The application ecosystem presents a very interesting mix of human and machine coexistence. On one side we have high-end techies, such as software developers and engineers, user experience (UX) designers, business analysts, and others. On the other, one can find enthusiastic users who are very familiar with apps, sometimes to the point that they may in fact know more about them than their creators.
In between these two circles one can place a third circle consisting of hardware like laptops, mobile devices, cameras, smart watches, processors, touch sensors, QR Codes, scanners, printers, and so forth.
Any app design outcome needs to cater to these three entities. It needs to respond to the technical implications of the system, embrace user side aesthetics, and embrace the equipment and interfaces for which it was designed. Testing too must address these three spheres as much as possible.
Time and resources
The main reason motivated test teams take up the task of automating application design tests is because they must otherwise spend a tremendous amount of time manually testing GUI elements in both functional and non-functional categories. This makes for a big resource drain.
This process sometimes includes several elements that can become extremely time consuming for a QA team, who must work around looming sprint deadlines and parallel product delivery schedules. Another aspect is the matter of hardware compatibility and the necessity of GUI modifications in response to requests from a client (or clients) and/or input from internal teams during stand-ups.
Some would argue that the best time during product development to introduce design-based test automation is when a certain feature is marked complete by the product owner. Here the definition of done comes into play. Both teams—product and quality assurance—have to sit, think, and sign off on every feature considered done. This ambiguity can raise more issues than answers.
Testing teams produce test cases around a planned feature with a sprint plus one approach, meaning that they’ll have the feature ready in their test cases before the sprint initiates. This allows them to tune their cases during story grooming sessions. And this is also the core reason one may propose to automate cases during the system integration phase, doing this instead of at the time of delivery.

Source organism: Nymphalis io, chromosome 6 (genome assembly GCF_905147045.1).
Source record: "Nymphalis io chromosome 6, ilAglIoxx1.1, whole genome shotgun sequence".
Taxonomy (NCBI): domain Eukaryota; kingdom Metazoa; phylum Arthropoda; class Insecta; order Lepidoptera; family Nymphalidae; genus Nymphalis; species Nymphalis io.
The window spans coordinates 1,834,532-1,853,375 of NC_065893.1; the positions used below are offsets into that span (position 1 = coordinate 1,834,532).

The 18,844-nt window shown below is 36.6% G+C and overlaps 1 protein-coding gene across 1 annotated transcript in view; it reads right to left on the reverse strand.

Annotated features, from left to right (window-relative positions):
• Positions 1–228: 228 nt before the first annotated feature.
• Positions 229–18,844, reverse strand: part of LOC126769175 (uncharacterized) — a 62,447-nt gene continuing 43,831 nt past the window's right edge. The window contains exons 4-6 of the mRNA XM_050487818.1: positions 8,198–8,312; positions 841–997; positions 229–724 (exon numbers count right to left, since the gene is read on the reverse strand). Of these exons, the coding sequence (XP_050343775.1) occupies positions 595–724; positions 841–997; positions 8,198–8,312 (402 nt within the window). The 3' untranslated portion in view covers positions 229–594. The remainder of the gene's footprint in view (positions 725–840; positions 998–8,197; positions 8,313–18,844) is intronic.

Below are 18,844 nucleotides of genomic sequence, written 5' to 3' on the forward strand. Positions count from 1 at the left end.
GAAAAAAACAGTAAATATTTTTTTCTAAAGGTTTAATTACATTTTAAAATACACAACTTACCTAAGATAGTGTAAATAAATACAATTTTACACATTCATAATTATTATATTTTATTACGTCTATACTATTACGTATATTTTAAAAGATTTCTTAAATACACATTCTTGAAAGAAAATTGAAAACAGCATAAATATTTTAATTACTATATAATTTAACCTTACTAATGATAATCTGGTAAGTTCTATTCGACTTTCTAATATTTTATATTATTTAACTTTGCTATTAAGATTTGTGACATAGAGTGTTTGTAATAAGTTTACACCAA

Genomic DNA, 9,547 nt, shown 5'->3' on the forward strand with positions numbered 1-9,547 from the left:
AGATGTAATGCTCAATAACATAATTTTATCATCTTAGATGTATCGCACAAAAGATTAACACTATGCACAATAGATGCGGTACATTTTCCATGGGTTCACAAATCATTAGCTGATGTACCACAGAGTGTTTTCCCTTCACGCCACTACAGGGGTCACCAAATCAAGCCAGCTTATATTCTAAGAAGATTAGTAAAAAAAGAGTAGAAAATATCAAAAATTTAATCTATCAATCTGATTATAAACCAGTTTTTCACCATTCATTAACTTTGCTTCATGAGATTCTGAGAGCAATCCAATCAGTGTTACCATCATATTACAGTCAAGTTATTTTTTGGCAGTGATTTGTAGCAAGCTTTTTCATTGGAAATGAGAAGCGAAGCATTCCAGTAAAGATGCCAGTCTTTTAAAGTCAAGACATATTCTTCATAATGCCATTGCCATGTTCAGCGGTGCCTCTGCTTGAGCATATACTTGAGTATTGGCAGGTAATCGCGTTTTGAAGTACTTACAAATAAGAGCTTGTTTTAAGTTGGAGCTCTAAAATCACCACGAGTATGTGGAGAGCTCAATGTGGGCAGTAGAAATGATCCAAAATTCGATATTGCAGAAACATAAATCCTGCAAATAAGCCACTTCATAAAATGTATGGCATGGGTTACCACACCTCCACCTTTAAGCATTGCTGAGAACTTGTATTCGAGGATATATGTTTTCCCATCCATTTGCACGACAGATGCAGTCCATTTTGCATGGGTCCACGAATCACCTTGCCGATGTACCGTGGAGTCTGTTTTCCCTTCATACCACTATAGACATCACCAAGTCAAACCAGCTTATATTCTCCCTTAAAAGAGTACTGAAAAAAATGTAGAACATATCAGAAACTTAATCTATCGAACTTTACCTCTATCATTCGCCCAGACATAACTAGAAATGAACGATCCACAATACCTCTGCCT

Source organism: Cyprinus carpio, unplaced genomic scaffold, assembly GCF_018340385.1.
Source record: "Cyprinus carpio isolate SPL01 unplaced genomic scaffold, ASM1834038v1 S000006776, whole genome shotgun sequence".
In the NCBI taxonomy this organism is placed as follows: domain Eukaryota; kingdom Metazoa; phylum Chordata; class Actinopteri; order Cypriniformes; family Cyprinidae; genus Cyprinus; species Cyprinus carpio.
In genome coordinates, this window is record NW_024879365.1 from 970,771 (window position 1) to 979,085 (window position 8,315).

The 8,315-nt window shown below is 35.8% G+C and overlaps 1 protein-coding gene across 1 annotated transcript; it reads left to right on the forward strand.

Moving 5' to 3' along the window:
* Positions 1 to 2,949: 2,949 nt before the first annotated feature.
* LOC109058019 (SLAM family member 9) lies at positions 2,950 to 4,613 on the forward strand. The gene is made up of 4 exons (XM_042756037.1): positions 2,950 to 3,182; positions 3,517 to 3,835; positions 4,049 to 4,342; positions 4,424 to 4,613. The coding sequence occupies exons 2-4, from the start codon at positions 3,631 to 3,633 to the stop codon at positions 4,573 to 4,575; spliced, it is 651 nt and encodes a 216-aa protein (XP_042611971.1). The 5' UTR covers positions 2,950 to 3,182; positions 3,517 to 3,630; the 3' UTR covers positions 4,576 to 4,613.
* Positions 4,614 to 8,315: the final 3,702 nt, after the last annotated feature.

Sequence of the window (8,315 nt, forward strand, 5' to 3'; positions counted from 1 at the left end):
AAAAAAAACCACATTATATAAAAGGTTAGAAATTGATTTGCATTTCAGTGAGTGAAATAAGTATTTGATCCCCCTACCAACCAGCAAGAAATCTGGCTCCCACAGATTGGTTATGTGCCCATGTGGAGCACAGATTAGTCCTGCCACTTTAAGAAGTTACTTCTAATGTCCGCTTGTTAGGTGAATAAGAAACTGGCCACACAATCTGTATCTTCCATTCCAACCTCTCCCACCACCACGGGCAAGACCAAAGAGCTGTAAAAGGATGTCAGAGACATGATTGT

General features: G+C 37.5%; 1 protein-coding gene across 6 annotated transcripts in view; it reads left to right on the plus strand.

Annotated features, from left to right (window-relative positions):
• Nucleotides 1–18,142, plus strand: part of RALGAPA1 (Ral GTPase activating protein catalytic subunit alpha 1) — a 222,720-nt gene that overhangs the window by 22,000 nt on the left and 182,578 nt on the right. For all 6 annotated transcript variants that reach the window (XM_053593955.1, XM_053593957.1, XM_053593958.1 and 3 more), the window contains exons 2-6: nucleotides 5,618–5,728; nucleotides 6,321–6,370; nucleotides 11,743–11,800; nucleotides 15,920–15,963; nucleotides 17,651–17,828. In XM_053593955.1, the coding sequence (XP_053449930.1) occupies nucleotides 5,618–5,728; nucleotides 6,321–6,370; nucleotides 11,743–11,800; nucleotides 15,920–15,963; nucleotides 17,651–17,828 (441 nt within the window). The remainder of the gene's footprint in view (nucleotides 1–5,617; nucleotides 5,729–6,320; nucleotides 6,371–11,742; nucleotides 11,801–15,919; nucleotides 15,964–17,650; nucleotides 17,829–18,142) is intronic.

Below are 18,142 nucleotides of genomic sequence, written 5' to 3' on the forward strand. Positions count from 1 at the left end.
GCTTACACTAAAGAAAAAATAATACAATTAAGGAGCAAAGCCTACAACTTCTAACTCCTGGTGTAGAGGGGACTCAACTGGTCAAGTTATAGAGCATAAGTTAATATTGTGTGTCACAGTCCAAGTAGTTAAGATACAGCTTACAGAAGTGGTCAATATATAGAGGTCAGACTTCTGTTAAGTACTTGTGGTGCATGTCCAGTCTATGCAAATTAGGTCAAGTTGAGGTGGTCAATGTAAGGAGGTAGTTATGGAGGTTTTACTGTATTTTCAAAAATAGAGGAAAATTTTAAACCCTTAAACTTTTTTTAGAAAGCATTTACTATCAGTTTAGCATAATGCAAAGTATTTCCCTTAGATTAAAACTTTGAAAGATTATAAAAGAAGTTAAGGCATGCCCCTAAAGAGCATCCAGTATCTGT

When it comes to functional and business logic, cases and the test scripts are notably easier to maintain, but when it comes to maintaining a GUI, the test team usually arrives at a crossroads where they must decide what to automate and what not to automate. This question needs to be answered with great care. Any misstep can cost a team precious time and other resources. The wrong decision can even impact product delivery schedules.
Testing has always been a crucial factor for software development: Poor testing can only lead to problems and those problems can and will rapidly compound. Today, apps are more complicated than ever before and the pressure and scrutiny for an app’s development team to release a flawless product is intense: Users expect their apps to work flawlessly under any condition and at all times.
So, when should I test? Is really as simple as as soon as possible (the aforementioned shifting left). You should automate testing as soon as it is feasible for your team: By embracing no-code automated app testing, for example, your team can expect to save time, money, and any other associated resources for your next big project. This allows engineering teams to automate without considering time and resources as factors for automation.
Not only does no-code allow for non-specialists to execute tasks, it allows your team to completes testing in a much shorter timeframe than manual approaches. It’s a complex world out there, and one full of surprises and the unexpected—why make things more complicated than they need to be?